Cincinnati ban on gay rights laws may be overturned
Cincinnati's 11-year-old ban on gay rights laws, the only one in the nation, may have been overturned Tuesday in a ballot referendum. Tuesday's election in the historically conservative city was the first time voters were asked to reconsider the ban. As of 1 a.m. Eastern time, the vote to invalidate the antigay law was winning 55% to 45%, with just over 50% of votes counted.
In the campaign leading up to Tuesday's vote, corporate executives teamed with gay rights activists to argue that the ban had given Cincinnati a reputation of intolerance that cost the city convention business and made it harder for corporations to attract new employees. Procter & Gamble Co. and Federated Department Stores Inc. led business support of the repeal effort by donating a total of $30,000. Church leaders and Mayor Charlie Luken also backed the campaign.
The ban's supporters said there was no evidence either of harm to Cincinnati's economy or of changing attitudes since 62% of voters approved the ban in 1993. A coalition called Equal Rights, No Special Rights contended that repealing the amendment would amount to giving "special rights" to gays and lesbians.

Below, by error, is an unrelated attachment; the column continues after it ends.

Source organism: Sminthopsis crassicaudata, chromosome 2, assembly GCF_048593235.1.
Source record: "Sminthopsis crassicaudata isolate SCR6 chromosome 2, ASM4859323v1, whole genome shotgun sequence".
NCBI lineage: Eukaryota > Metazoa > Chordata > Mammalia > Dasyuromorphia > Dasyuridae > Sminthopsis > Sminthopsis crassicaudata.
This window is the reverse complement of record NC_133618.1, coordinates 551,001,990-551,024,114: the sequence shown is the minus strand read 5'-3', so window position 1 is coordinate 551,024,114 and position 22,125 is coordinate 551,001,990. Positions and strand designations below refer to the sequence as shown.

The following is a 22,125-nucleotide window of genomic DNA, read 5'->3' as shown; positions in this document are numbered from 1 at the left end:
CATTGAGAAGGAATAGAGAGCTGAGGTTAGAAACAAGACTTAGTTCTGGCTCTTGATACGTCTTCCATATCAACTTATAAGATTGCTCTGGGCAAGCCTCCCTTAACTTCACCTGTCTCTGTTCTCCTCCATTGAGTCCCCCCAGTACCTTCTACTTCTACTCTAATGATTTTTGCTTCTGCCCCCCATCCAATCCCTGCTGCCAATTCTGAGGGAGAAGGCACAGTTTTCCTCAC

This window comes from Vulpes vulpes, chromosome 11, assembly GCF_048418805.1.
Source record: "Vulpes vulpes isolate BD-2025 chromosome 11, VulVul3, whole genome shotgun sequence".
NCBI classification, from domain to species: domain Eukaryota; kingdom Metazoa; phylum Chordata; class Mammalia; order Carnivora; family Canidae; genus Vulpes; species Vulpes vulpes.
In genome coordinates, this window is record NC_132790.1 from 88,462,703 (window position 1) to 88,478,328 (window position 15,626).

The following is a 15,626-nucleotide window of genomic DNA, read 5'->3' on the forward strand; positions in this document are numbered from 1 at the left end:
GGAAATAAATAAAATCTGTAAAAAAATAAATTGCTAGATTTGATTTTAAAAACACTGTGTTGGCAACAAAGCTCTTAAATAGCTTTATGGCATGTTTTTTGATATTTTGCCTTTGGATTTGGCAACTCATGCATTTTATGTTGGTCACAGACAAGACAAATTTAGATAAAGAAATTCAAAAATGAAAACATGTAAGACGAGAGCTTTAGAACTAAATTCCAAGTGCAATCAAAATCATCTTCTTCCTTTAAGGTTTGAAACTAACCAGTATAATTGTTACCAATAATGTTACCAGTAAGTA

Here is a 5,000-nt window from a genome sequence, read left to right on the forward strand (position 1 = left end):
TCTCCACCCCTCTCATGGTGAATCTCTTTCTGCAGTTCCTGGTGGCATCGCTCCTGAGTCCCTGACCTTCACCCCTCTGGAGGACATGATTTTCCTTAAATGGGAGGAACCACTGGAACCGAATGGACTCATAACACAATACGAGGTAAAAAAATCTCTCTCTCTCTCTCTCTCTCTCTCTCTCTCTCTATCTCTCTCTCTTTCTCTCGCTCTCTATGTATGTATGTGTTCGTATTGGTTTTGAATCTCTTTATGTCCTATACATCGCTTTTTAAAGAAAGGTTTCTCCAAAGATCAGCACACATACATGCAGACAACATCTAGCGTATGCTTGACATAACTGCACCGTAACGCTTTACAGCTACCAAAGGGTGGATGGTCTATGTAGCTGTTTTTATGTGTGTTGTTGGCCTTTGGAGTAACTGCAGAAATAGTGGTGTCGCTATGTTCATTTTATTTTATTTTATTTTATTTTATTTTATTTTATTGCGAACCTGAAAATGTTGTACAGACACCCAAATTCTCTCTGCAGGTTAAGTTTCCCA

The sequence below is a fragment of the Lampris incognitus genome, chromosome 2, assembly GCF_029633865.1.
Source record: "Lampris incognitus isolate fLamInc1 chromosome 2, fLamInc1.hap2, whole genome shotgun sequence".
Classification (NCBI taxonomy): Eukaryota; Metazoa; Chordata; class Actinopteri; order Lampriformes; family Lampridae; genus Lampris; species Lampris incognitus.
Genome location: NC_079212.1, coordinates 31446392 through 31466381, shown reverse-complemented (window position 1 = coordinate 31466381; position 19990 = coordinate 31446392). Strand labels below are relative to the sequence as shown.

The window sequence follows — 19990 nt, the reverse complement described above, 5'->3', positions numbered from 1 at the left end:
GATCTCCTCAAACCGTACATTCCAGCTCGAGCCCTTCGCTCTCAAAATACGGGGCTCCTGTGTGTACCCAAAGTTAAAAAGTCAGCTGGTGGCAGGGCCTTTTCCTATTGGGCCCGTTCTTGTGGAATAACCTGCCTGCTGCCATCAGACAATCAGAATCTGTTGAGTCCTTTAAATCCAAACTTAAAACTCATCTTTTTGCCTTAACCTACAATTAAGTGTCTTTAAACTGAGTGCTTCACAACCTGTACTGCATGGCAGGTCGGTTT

A vote in favor of gay equality would be a shift in direction for the city. Cincinnati has established itself over the years as a conservative bastion. Larry Flynt was prosecuted in 1977 for selling his Hustler magazine and again in 1999 for the sale of what authorities said were sexually explicit videos from a Cincinnati store. In 1990, a Cincinnati art gallery was prosecuted for displaying homoerotic photographs by the late Robert Mapplethorpe.